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Info about the Eighth Judicial District Court.

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In addition to a halt to jury trials and implementation of telephonic hearings, the Nevada Eighth Judicial District Court Chief Judge Linda Bell issued a second administrative order today in response to COVID-19. It orders no in-person gatherings or meetings to discuss court business.Administrative Order 20-02

The District Court continues to monitor recent developments surrounding COVID-19 and the District Court will continue to evaluate and implement measures to prevent the spread of COVID-19 in our community.

Trials have already been halted and telephonic hearings implemented. (see post)

Nevada Eighth Judicial District Order Halts Jury Trials, Implements Telephonic Hearings And Implements Other Measures To Protect Community

Nevada Eighth Judicial District Court Administrative Order 20-02

District Court Administrative Order 20-02 orders no in-person gatherings or meetings to discuss court business. Trials have already been halted and telephonic hearings implemented. (see post) Nevada Eighth Judicial District Order Halts Jury Trials, Implements Telephonic Hearings And Implements Other Measures To Protect Community

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IMG_0111District Court Chief Judge Linda Bell issued and Administrative Order today that alters court procedures effective immediately to protect the community during COVID-19 pandemic. STMFP-RJC-120031317290

On March 12, 2020, Governor Steve Sisolak declared a state of emergency in Nevada in response to the recent outbreak of the Coronavirus Disease (COVID-19). Given the severity of the risk posed to the public by COVID-19, and after consultation with the Nevada Supreme Court Chief Justice Kristina Pickering, the Chief Judge of the District Court has determined that alterations to court procedure are necessary for the protection of the community.

District Court will continue to accept filings and continue to operate managing cases within the parameters of the order.

All currently scheduled non-essential District Court hearings are ordered to be conducted by video or telephonic means; decided on the papers; or rescheduled unless otherwise directed by a District Court judge. A call center at 702-455-4472 is taking calls  to  assist with rescheduling court appearance, arranging for appearance by alternative means or provide other information based on the circumstances of the appearance.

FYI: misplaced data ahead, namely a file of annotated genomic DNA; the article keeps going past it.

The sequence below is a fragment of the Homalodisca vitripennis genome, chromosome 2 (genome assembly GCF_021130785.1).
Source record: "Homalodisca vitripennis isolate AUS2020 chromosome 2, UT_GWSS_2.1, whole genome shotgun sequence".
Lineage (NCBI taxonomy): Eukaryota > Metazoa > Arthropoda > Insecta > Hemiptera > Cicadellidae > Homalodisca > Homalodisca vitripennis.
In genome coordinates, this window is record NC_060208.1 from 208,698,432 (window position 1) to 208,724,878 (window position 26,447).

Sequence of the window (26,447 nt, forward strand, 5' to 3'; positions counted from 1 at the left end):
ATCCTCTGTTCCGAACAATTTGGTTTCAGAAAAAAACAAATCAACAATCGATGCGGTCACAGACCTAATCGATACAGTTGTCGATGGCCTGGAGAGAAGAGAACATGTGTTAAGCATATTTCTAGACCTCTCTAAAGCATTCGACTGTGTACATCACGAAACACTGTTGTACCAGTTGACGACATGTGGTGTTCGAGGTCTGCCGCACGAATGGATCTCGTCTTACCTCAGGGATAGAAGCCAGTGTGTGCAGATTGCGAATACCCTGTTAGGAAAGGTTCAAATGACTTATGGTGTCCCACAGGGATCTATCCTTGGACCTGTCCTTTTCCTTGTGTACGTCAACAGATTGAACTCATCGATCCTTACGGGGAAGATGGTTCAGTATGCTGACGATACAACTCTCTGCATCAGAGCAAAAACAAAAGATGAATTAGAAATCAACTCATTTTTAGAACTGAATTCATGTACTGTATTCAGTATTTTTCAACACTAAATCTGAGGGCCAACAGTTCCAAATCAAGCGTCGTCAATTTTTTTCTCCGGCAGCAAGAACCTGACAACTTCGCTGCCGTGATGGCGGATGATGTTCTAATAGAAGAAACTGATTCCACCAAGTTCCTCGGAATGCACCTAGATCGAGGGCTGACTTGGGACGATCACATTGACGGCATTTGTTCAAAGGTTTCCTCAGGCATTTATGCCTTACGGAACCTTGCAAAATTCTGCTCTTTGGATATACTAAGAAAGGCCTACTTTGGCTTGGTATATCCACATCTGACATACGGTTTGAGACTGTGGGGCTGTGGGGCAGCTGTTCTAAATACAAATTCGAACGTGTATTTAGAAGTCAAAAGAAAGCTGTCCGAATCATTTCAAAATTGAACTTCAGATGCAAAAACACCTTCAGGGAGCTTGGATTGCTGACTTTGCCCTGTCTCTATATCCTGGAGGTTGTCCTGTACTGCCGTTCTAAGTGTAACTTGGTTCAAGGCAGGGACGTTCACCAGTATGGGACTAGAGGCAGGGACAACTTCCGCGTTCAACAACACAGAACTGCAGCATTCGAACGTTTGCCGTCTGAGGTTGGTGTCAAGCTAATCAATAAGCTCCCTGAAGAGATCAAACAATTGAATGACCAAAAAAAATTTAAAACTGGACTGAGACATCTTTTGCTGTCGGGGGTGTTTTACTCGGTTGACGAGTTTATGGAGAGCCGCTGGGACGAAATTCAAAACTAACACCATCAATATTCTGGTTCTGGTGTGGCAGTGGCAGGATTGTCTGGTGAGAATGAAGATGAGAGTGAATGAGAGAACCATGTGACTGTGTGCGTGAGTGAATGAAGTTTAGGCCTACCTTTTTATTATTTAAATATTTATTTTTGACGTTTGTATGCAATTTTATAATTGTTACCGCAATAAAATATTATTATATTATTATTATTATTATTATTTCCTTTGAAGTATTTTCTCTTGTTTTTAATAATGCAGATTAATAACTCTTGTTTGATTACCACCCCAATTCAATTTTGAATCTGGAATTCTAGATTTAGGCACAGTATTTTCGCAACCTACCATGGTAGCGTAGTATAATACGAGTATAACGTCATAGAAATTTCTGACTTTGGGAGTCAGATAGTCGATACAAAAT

Essential case types and hearings will continue to be heard through in-person appearances, although appearance by alternative means under Nevada Supreme Court Rule Part IX is encouraged when possible.

Essential case types and hearings include the following:

  • In-custody criminal sentencings, bail motions, and probation revocation hearings until arrangements can be made to hear these matters by alternative means;
  • Criminal arraignments;
  • Civil commitment cases;
  • Guardianship matters except for compliance related hearings which include annual accountings. Given the vulnerability of the guardianship populations, all protected persons shall appear by alternative means;
  • Domestic temporary or extended protection orders;
  • Juvenile delinquency matters;
  • Abuse and neglect preliminary protective hearings;
  • High-risk protective orders;
  • Civil temporary restraining orders and preliminary/permanent injunctive relief hearings.
  • Probate petitions for orders of cremation.
  • Other than jury trials, case-by-case exceptions may be ordered at the discretion of a District Court Judge.

All jury trials, civil and criminal, scheduled in District Court for the next 30 days will be suspended and will be rescheduled as the court calendar allows. No summonsed prospective jurors are to appear. Any currently ongoing jury trial will finish.

The order shall operate to stay trial in civil cases for purposes of NRCP 41(e). The time period of any continuance entered as a result of this order shall be excluded under for purposes of calculating speedy trial under NRS 178.556(1) and  NRS 174.511 as the Court finds the that ends of justice served by taking that action outweigh the interests of the parties and the public in a speedy trial. Absent further order of the Court or any individual judge, the period of exclusion shall be from March 16, 2020 through

April 17, 2020.The Court may extend the period of exclusion as circumstances warrant.